BOV talks strategic plan
Sullivan’s forced resignation, reinstatement leads to committee’s creation
A desire for innovation lingered in the small auditorium of the Harrison Institute Friday as the Board of Visitors convened its inaugural meeting of the special committee on strategic planning.
The 10-person strategic planning committee, crafted in the aftermath of University President Teresa Sullivan’s forced resignation and hasty reinstatement this summer, is charged with creating a plan to allow the University to keep abreast of changes in higher education.
“In the spirit of leading rather than responding, the time is right to undertake a strategic plan that will examine our very purpose and reason for being, and then develop a roadmap for our future,” wrote committee co-chairs Frank Atkinson and Linwood Rose in a letter, distributed at the Board meeting. The pair urged Sullivan to create a steering committee charged with strategic planning that would incorporate a broad range of perspectives in setting University goals, not just the Board’s.
Atkinson and Rose acknowledged the ultimate responsibility and framework for developing the strategic plan would be Sullivan’s.
“This is ideally a dynamic process,” Sullivan said. “[It’s] the beginning of a five-year period in which a planning office would implement the plan, monitor metrics, and perhaps identify modifications that need to be made to the plan rather than have an episodic one shot effort at planning.”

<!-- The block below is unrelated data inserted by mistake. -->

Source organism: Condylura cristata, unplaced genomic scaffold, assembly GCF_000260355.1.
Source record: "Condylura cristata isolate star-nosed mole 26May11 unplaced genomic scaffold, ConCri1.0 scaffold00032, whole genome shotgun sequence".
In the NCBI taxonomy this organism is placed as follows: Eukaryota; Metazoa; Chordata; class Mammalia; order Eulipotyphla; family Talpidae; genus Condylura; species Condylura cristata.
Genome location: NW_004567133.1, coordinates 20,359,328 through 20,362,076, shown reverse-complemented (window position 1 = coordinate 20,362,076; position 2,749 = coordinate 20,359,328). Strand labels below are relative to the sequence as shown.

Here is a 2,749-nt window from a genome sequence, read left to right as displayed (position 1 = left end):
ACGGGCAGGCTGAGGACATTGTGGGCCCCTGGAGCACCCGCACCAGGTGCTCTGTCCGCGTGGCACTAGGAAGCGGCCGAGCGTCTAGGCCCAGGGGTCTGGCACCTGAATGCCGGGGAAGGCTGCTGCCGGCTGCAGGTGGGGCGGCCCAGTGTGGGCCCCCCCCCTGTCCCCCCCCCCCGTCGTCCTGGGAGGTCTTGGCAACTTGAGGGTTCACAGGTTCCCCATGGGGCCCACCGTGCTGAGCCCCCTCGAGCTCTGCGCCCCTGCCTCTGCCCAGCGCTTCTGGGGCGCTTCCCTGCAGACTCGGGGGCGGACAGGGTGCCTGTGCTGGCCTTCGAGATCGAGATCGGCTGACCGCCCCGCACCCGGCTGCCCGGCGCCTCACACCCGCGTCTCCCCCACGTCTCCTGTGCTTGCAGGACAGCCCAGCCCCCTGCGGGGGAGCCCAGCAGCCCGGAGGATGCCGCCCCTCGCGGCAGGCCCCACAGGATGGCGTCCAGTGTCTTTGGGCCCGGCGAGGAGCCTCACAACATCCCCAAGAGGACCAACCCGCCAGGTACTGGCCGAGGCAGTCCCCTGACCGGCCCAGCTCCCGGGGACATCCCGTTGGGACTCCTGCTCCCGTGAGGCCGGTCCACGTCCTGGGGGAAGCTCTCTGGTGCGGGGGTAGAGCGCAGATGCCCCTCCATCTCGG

Provost John Simon and J. Milton Adams, newly-appointed senior vice provost, head the committee working to address concerns about the University’s future national standing, faculty retention, affordability and use of technology.
Simon and Adams discussed the need to coordinate the strategic plans of the individual schools with that of the University as a whole. Simon emphasized the need for these goals to be “tangible … rather than inspirational.”
In the months since the June controversy the Board’s has attempted to address the issue facing the University and higher education by creating the committee — a committee that was, in turn, given another nine months to develop a strategic vision of the University. Sullivan has asked for a draft to be presented at the Board meeting next June.
The Finance Committee meeting also considered the difficulties of meeting the University’s current and future financial challenges. The University is currently aiming to implement the model by June 2014. But both the search for a chief financial officer and chief operating officer are yet to be completed. In an interview with The Cavalier Daily last week Sullivan said the search committee was close to finding a replacement for former Chief Operating Officer Michael Strine, who left the post last month after just 13 months in office. Former Chief Financial Officer Yoke San Reynolds retired at the end of last semester.
Colette Sheehy, vice president for management and budget, presented plans for a new internal financial model which is expected to provide the University with tools to operate more “efficiently in a future constrained by limited resources,” and will be phased-in during the next two budget cycles.
Sheehy said once the system is fully implemented it will foster innovation among deans, administrators and faculty by following incentive- and revenue-based allocation models.